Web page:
Shike – Day 166 of 306

Jebu was silent for a long time. At last she reached out and stroked his cheek. It felt cold, hard and smooth under her hand, like a jade mask. He is thinking that he owes his happiness to the death of a good man, and he is ashamed, she thought. It isn’t his fault, though.

At last he said, “You can’t go to the capital. You’d be in the thick of the fighting. What do you want to do?”

“I really have no alternative,” Taniko said. “If I can find a way to make the journey, I want to go back to the place where you met me, my family home in Kamakura.”

Chapter Three

Fujiwara Yerubutsu, Hidehira’s son and heir, arrived at Hiraizumi at the end of the Third Month, after the sun had dried up the mud of the spring thaw. There was even a summerlike dust cloud over the road along which Yerubutsu and thirty Fujiwara samurai had come, escorting a baggage train loaded with pottery and silk from the southern provinces.

A few hours after Yerubutsu’s arrival, Hidehira sent for Yukio, asking him to come to the great hall of the fortress. Accompanied by Jebu, Yukio walked through the gardens between the guesthouse and the donjon. There was a different feeling in the air. Samurai who had been friendly only the day before now greeted them gruffly or pretended not to see them at all. Many more men seemed to be in armour than on the previous day.

By the time they entered Hidehira’s great hall, Jebu’s senses were as alert as a hunted animal’s. Hidehira sat on the dais wearing a stiff black robe of state with upswept shoulders. A row of councillors and generals, similarly dressed, sat on his right and left. All wore their two samurai swords, the long and the short, the hilts thrusting out from under the robes. All were stone-faced except for the aged Hidehira, who wore an uncomfortable grin, as if trying to dispel the unpleasant atmosphere.

Hidehira began by introducing his eldest son to Yukio and Jebu. Yerubutsu was nearly seventy years of age, his topknot grey. His head was as perfectly round as an iron ball fired from a Chinese hua pao. His mouth was wide and at first glance, lipless; his eyes were slits.

Servants brought sake, and a round of polite questions and answers concerning Yerubutsu’s journey to the southern provinces and Yukio’s sojourn in China seemed to Jebu to take all morning.

At last Yerubutsu said, “It’s a good thing I was only in Maizuru, not in the capital, Lord Yukio. Otherwise, your proclamation could have caused me grave embarrassment. As it was, I barely had time to get out of Tango province with the goods I had acquired before a detachment of Takashi samurai arrived in Maizuru with a warrant for my arrest.”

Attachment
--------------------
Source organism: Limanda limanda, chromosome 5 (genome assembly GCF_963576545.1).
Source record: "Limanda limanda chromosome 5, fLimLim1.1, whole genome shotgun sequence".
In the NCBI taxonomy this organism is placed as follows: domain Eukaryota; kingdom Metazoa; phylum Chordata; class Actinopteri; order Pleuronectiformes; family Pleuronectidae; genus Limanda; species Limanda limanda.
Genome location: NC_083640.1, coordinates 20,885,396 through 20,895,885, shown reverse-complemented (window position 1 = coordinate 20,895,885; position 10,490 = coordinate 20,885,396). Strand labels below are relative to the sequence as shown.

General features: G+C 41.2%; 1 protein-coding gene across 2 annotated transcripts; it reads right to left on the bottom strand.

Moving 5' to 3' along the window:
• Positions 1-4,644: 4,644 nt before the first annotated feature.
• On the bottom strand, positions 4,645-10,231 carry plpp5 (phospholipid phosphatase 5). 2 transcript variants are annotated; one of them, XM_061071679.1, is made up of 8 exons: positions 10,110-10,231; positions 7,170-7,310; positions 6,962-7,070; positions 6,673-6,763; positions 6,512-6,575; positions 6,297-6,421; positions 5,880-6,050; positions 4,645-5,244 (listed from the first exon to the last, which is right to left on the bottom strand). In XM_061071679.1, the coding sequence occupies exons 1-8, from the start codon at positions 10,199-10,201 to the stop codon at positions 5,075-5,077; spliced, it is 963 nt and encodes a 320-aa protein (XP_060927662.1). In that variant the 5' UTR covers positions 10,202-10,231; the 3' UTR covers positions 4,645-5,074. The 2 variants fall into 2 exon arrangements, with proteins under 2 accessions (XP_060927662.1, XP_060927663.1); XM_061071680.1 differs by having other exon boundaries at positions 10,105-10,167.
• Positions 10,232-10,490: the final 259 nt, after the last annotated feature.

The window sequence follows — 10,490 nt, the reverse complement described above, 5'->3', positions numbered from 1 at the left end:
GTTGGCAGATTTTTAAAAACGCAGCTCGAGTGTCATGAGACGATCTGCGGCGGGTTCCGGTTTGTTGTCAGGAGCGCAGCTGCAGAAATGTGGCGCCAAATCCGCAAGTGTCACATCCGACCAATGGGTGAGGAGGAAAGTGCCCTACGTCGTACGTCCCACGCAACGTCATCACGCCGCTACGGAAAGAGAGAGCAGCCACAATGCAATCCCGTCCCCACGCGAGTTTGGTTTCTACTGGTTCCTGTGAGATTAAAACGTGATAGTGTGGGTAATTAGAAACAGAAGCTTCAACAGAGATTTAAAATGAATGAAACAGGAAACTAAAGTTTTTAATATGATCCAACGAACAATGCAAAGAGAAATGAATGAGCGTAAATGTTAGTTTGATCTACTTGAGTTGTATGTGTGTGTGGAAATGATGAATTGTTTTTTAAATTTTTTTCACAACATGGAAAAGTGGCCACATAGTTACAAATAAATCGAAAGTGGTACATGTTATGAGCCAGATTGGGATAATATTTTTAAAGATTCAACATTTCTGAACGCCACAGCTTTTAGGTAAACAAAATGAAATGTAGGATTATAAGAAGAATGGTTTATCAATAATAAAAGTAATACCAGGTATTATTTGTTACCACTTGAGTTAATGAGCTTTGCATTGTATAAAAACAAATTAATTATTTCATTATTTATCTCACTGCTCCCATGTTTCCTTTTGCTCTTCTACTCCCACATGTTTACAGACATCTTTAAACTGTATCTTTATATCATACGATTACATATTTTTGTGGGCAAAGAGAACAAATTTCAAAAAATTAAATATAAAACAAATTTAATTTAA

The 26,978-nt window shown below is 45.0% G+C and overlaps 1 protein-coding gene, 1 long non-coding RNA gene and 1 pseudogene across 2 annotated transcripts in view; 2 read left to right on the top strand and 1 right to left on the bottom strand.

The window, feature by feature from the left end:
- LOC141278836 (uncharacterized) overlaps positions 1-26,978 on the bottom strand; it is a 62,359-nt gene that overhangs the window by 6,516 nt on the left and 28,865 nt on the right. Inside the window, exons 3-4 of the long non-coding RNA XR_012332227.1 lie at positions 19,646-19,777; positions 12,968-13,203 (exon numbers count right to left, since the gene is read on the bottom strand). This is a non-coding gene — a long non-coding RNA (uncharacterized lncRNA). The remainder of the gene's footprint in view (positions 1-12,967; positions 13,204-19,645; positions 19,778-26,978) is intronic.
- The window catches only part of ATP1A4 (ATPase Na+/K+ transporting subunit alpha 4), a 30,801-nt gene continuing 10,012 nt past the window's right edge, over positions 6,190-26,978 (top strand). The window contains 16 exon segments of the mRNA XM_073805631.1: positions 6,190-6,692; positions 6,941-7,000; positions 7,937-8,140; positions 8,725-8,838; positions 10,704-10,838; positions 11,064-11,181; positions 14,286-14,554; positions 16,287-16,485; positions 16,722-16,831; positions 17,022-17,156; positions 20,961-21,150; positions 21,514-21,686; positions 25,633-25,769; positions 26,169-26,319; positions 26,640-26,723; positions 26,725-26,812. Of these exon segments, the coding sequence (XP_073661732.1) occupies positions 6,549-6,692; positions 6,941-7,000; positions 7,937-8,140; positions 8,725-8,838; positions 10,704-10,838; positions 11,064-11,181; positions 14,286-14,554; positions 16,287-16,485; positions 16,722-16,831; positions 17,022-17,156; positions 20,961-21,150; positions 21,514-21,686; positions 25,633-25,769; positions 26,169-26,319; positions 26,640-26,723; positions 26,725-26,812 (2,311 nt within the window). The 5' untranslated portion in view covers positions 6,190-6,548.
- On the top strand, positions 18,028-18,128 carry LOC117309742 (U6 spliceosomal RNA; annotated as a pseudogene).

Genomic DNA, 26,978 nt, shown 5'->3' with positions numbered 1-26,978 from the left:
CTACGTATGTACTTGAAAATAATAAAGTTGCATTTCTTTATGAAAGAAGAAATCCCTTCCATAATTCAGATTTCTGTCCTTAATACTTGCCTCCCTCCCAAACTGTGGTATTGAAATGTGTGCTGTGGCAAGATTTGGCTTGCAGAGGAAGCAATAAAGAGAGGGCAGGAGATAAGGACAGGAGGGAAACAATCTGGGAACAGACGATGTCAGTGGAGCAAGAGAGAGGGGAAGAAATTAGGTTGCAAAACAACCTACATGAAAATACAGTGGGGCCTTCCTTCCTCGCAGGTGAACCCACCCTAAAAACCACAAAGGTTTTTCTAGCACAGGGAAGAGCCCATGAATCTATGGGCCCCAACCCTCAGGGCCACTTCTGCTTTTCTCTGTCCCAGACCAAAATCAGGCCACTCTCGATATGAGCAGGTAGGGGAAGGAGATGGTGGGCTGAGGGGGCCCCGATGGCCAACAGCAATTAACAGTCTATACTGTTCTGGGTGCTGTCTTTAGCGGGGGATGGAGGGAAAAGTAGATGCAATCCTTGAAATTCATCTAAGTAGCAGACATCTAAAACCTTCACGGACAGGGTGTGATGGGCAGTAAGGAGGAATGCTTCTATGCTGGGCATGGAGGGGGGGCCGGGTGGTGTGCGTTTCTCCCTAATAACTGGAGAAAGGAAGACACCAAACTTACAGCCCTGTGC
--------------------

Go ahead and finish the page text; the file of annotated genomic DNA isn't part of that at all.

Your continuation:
“I regret that my activities caused you distress, Lord Yerubutsu,” said Yukio with a low bow. “My oversight was unpardonable.”

“Nonsense,” said Hidehira testily. “I knew Yerubutsu was in some danger, being so close to the capital when you issued your proclamation. I said to myself, if he can’t get himself out of trouble, he’s no son of mine.”

“I appreciate your confidence in me, Father,” said Yerubutsu coldly. “Still, you could have lost a son. Of course, now that Lord Yukio is here again, you may feel you can spare a son.”

“Lord Yukio’s father, Domei, was a brother to me,” said the old man sternly. “His son is my son. You have no right to resent that.”

Yukio quickly interrupted the bitterness between father and son. “Lord Yerubutsu, I’m most anxious to learn what impact my proclamation had in the provinces to the south.”

Yerubutsu gave Yukio a long, hostile look. “I had little time to learn its effect on others, since its effect on me was to force me to flee for my life. You can be sure, though, that now that the Takashi know you are in Oshu, a huge army will be on its way here before long.”

“Let them come,” said Hidehira fiercely, his white beard quivering.

“My father’s generosity and his loyalty to old friends are legendary in Oshu,” said Yerubutsu. “Because so many of our forefathers were comrades-in-arms, he extended his hospitality to you. Please forgive me, Lord Yukio.” Yerubutsu’s eyes glittered with hostility. “I fear you may have abused my father’s generosity. Unwittingly, I’m sure.”

A man with less self-control would have been provoked into drawing his sword. Yukio merely replied calmly, “If I thought that were true, Lord Yerubutsu, I would have to kill myself.” Having lived as long with Yukio as he had, Jebu understood that this was a threat. If Yukio were to cut his belly open because of Yerubutsu’s unjustified accusations, Yerubutsu would be disgraced.

“Certainly the matter does not warrant such extreme measures,” said Yerubutsu, shifting restlessly on his cushion. He’d love to hack Yukio’s head off and be done with it, thought Jebu. “I merely meant that by taking refuge with my father and issuing your proclamation of rebellion against Sogamori from here, you have placed us all in grave danger.”

“Sogamori has always been my enemy,” said Hidehira grumpily.

“I assure you, Lord Yerubutsu,” Yukio said, “the forces I have are more than ample to protect your domain from the Takashi.”

“We do not need your protection,” Yerubutsu snapped. The polite mask was slipping away. Rage was turning the ball-shaped head a deep orange colour. What was troubling Yerubutsu, anyway? It must be that he had plans of his own, and Yukio’s activities were interfering.

Yerubutsu said, “I presume by your forces you mean the swarm of barbarians camped on our land. I’m sorry to say it, Lord Yukio, but I’m shocked that the bearer of so illustrious a name as yours would lead foreigners in an invasion of our soil. Even Sogamori would not bring foreign troops to fight against his people.”

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